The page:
Legislation introduced in the Senate on Feb. 15 that would repeal the insurance industry’s antitrust exemption under the McCarran-Ferguson Act would impose federal regulation on top of state regulation, according to industry officials and lawyers.
The bill, S. 618, The Insurance Industry Competition Act of 2007, is radically different than legislation introduced last September in the Senate.
Among its provisions is a section that would eliminate a prohibition imposed on the Federal Trade Commission’s authority to investigate insurance companies unless directly authorized to do so by Congress.
According to industry officials, that provision was added in 1980 at the life insurance industry’s behest after then-FTC Chairman Mike Pertschuk sought to undertake studies comparing life insurance products with mutual funds.
Additionally, those who are touting it as a “back door” way to get an optional federal charter are being cautioned that it would do no such thing.
“The issue of whether to amend the McCarran-Ferguson Act should be considered along with proposals to create an optional federal charter (OFC) regulatory system for both the property-casualty and life insurance industries,” said Michael Kerley, senior vice president of federal government relations for the National Association of Insurance and Financial Advisors.
“While NAIFA remains neutral on the OFC proposal, supporters of OFC base their support on the premise that a federal regulator deemed helpful to the insurance industry, namely an independent regulator within the Department of the Treasury, would be created,” Kerley explained. “This has worked for national banks, for example.”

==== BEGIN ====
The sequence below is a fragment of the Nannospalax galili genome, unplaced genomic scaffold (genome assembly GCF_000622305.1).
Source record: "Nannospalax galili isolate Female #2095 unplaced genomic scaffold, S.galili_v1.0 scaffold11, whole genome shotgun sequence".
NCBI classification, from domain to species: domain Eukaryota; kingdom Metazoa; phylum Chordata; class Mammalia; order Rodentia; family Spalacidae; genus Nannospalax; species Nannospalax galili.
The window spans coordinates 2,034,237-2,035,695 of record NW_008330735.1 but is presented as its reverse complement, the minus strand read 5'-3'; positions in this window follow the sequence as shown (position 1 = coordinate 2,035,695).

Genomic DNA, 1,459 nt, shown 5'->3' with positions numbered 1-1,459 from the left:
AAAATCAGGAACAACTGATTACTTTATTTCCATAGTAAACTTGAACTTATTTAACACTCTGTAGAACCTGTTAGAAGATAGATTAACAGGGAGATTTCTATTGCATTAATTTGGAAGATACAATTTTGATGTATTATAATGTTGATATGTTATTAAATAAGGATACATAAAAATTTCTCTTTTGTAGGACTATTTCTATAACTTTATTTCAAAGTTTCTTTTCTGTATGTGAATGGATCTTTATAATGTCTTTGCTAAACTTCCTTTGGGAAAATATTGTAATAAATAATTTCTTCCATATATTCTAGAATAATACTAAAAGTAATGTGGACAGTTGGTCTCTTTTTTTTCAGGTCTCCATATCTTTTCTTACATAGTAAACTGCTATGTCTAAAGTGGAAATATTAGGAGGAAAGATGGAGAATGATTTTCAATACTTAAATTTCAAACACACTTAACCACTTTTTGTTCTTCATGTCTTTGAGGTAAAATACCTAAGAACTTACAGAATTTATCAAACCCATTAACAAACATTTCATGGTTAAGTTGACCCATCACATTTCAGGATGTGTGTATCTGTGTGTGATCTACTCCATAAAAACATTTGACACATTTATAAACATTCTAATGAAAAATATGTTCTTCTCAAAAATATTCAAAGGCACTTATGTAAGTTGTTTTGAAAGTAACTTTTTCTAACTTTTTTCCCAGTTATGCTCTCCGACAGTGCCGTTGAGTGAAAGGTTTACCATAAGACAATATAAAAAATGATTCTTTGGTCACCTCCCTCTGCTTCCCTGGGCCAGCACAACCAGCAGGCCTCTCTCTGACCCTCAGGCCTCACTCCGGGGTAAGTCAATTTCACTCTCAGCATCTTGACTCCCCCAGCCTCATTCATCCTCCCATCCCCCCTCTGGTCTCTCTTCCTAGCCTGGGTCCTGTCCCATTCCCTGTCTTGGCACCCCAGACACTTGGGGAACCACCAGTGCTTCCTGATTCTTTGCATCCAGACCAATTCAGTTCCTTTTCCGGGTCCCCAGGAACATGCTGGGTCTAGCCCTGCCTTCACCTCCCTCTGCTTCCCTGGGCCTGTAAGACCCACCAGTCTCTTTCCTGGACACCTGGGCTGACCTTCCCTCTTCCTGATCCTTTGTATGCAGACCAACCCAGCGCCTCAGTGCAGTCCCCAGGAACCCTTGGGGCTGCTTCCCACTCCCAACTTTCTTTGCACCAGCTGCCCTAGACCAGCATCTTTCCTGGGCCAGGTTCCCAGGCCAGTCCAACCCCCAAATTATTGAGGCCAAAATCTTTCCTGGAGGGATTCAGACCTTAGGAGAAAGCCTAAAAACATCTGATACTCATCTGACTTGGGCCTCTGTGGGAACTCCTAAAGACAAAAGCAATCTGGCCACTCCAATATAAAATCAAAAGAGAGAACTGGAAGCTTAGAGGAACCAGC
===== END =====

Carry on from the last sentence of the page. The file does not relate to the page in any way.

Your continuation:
But Kerley cautioned, “NAIFA does not believe that elevating the FTC as the regulator of the business of insurance is preferable to the regulatory system now established by the states.”
He said NAIFA “does not view this federal bill in any way to be a positive ‘back door’ approach to achieving the same results as those expected from the optional federal charter proposals that have been introduced in Congress in the past year.”
The American Council of Life Insurers also declined to embrace S. 618 even though establishing an OFC is its legislative priority.
“On repeal of McCarran-Ferguson legislation, we believe this issue should be addressed within the context of comprehensive insurance reform,” said Jack Dolan, an ACLI spokesman.
S.618, an abbreviated 2-page bill, is far different than similar legislation introduced last September to no consequence by Sen. Arlen Specter, R-Pa., and Sen. Patrick Leahy, D-Vt., then chairman and ranking member, respectively, of the Senate Judiciary Committee.